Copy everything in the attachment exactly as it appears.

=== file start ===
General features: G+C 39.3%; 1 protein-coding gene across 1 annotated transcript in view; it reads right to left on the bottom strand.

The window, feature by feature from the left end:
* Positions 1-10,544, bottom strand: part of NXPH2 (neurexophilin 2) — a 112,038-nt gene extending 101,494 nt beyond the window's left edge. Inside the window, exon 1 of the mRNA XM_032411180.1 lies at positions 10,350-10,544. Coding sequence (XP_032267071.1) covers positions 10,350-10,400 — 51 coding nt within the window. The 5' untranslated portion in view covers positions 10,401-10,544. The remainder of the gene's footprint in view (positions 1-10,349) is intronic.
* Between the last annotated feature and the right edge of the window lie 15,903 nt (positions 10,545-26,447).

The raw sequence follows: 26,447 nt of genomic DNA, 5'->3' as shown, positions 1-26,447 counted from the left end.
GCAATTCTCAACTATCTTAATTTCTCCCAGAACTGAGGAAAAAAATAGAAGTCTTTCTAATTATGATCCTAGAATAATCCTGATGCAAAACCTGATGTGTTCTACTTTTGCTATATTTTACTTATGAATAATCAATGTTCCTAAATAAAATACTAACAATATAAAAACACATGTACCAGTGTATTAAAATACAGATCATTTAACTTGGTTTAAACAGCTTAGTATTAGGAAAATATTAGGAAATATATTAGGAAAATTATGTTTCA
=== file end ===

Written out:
General features: G+C 39.3%; 1 protein-coding gene across 1 annotated transcript in view; it reads right to left on the bottom strand.

The window, feature by feature from the left end:
* Positions 1-10,544, bottom strand: part of NXPH2 (neurexophilin 2) — a 112,038-nt gene extending 101,494 nt beyond the window's left edge. Inside the window, exon 1 of the mRNA XM_032411180.1 lies at positions 10,350-10,544. Coding sequence (XP_032267071.1) covers positions 10,350-10,400 — 51 coding nt within the window. The 5' untranslated portion in view covers positions 10,401-10,544. The remainder of the gene's footprint in view (positions 1-10,349) is intronic.
* Between the last annotated feature and the right edge of the window lie 15,903 nt (positions 10,545-26,447).

The raw sequence follows: 26,447 nt of genomic DNA, 5'->3' as shown, positions 1-26,447 counted from the left end.
GCAATTCTCAACTATCTTAATTTCTCCCAGAACTGAGGAAAAAAATAGAAGTCTTTCTAATTATGATCCTAGAATAATCCTGATGCAAAACCTGATGTGTTCTACTTTTGCTATATTTTACTTATGAATAATCAATGTTCCTAAATAAAATACTAACAATATAAAAACACATGTACCAGTGTATTAAAATACAGATCATTTAACTTGGTTTAAACAGCTTAGTATTAGGAAAATATTAGGAAATATATTAGGAAAATTATGTTTCA